Last night after a full day’s ride of the devs chugging energy drinks and sacrificing woolies to the gods of a bug-free launch, the first major update appeared for Windborne. Unfortunately the gods do not want woolies being sacrificed and the update is not without bugs. Things will get fixed, but the crux of the update is live.
The first thing that everybody should notice is the new lighting model (now with sun). I did not expect this change, but I know the past week where I’ve been working on my subterranean desert temple (screenshot has old lighting), I’ve been thinking the darks aren’t dark enough. There are no need for torches (ala Minecraft) beneath the surface since the ambient cares for all. Now, things are bit darker. There is more contrast (screenshot has new lighting). A good change.
The other functionality changes of note are that the first-person hands give way when players walk around the world. I feel like the devs directly responded to some of my feedback regarding trying to get the large material orbs out of the way while I explored. There’s a third person mode, which is nice with the new character generation. So good stuff, but let’s get on to the meat.
Every Windborne is an Island
The first area where Windborne is going from mirror-world Minecraft to “this is what it should have been” is with the islands. Each player can make lots of islands, which are distinct worlds. I have an island dedicated to the desert theme, I have an island I strip mine, and I usually make islands for the weekly build challenges. Guests can come to islands, even strangers, to view your creations without you worrying about them griefing anything. Become a friend to the owner, and they can easily allow you edit the world.
Things can get kind of that rural feeling where I am working on my farm, and a new visitor drops in. I show her my new toys, the new barn, and we chat before she heads off and I go back to work. Things are a bit buggy as of yet, but I can’t wait to check out others’ islands.
I feel with a hopefully future update to add persistent islands that exist when I’m not online, Windborne would have all the social features I wished were in vanilla Minecraft. I wonder if the devs are fans of Minecraft’s Skyblock servers, which has that pretty close feeling.
Another feature I really appreciate is that each account has character slots now. I’ve bought two accounts for our gaming computers, but my youngest plays on my computer usually. I am always trying to log off with an empty inventory so she doesn’t use up my materials. Now, she can load up her character on my account, and I can use mine.
There’s gender, hair style/color, and skin color options to choose from, and there are 4 clothing sets that have just been added. Players can tame pets as well, which gives a small mechanical advantage. Taming a wooly for instance gives a slightly longer reach.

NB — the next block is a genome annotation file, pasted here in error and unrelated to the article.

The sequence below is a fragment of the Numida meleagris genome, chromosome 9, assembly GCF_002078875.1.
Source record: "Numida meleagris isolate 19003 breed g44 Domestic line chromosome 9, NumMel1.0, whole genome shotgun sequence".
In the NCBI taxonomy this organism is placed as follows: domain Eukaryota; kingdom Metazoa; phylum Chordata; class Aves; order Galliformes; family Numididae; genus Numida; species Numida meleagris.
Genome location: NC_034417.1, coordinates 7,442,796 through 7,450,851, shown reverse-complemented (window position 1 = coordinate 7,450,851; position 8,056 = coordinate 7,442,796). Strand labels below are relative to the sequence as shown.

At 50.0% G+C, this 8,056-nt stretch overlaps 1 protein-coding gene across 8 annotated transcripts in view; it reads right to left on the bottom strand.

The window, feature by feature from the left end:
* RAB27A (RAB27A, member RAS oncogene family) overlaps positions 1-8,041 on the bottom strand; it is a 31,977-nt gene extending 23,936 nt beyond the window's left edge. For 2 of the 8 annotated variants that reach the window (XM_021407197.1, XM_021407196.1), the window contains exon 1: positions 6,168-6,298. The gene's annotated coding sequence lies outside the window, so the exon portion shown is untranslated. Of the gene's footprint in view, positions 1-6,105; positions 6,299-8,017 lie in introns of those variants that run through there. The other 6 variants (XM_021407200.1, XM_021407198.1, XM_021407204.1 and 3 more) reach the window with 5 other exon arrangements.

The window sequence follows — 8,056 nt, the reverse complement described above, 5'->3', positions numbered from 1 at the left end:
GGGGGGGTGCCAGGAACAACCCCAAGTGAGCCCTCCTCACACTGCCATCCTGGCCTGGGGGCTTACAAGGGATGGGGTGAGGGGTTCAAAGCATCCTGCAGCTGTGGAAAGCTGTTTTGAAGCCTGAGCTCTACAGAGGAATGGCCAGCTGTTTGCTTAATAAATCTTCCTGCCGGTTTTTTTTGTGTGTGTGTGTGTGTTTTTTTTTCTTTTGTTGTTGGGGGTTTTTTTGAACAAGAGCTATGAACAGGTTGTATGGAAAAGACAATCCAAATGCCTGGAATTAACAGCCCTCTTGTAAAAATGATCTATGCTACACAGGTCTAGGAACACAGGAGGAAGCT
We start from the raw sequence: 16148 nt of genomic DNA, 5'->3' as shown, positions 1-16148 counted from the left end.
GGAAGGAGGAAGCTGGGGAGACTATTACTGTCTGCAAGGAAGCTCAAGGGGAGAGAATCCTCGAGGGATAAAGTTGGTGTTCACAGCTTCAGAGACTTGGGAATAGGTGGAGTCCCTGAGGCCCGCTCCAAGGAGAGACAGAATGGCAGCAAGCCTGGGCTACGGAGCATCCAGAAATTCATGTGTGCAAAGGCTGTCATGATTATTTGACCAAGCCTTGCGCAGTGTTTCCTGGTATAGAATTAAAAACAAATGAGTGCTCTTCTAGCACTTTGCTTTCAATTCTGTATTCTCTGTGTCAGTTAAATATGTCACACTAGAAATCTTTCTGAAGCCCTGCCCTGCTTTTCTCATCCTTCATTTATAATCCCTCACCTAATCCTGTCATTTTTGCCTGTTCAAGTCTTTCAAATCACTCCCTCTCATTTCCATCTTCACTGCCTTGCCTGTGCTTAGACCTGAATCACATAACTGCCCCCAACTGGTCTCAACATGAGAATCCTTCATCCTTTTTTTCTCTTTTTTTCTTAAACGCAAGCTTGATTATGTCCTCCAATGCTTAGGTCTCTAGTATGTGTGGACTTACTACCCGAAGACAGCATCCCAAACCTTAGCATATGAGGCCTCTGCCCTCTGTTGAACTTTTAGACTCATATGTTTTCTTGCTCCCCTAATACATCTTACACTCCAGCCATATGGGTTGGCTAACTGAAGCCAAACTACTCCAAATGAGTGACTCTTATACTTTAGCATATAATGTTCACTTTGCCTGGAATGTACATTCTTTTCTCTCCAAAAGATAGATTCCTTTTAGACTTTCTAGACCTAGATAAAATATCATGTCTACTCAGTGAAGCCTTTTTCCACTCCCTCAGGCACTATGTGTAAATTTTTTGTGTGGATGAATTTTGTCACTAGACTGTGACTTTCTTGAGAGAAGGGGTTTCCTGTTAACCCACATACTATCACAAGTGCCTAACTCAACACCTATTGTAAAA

The Content Wall
Windborne uses a very good quest system to teach much of the mechanics of the game. Like Minecraft’s achievement “tutorial” system, there are only soft-content gates with quests. However, going along with the quests is a great way to learn the game. With the update there are, if I recall correctly, 5 new quests.
The first new quest teaches about the new “machine” the Research Table. Instead of creating/deleting new worlds to get relic chests or trading with the Jin to get recipes, Windborne has added a really cool, social method to get recipes. Find a player to give you a, let’s say Highborne Dresser, and you can shove it into the Research Table to learn the recipe. It seems like the new Nightshade furniture set will have to be learned a lot by this method. I find this really cool that they’ve added a social element route. (Reminds me a bit of A Tale in the Desert methods of “learning”.) First quest complete!
Second quest teaches you how to create bells. Attach a bell to a wooly, flit (new bat thing in forest/caves), or pincher (new desert flying crawfish) and it is now your pet. The only problem is that the tutorial to learn all the new stuff ends there since taming a pet does not advance the quest.
There are Nightshade furniture recipes to find, which don’t seem to have a set slot. It is unclear how you find recipes for those. There’s a story behind a dark jin named Malik the Cursed, which can be seen in the Rooster Teeth video preview. Seems like neat stuff, but I have no idea where to start looking.
Doubtless, the Hidden Path team is hard at work on these bugs. I will say I am pretty content with this first update even though a few are behind a bug wall. As an MMO player the fact that they are checking in on social ideas gets me most excited. It feels like they are adding in bits of an “end game,” based on exploration and socialization, which is also nice. It’s 20% off on Steam for the next week or so.
EDIT: The bugs blocking content were very quickly fixed.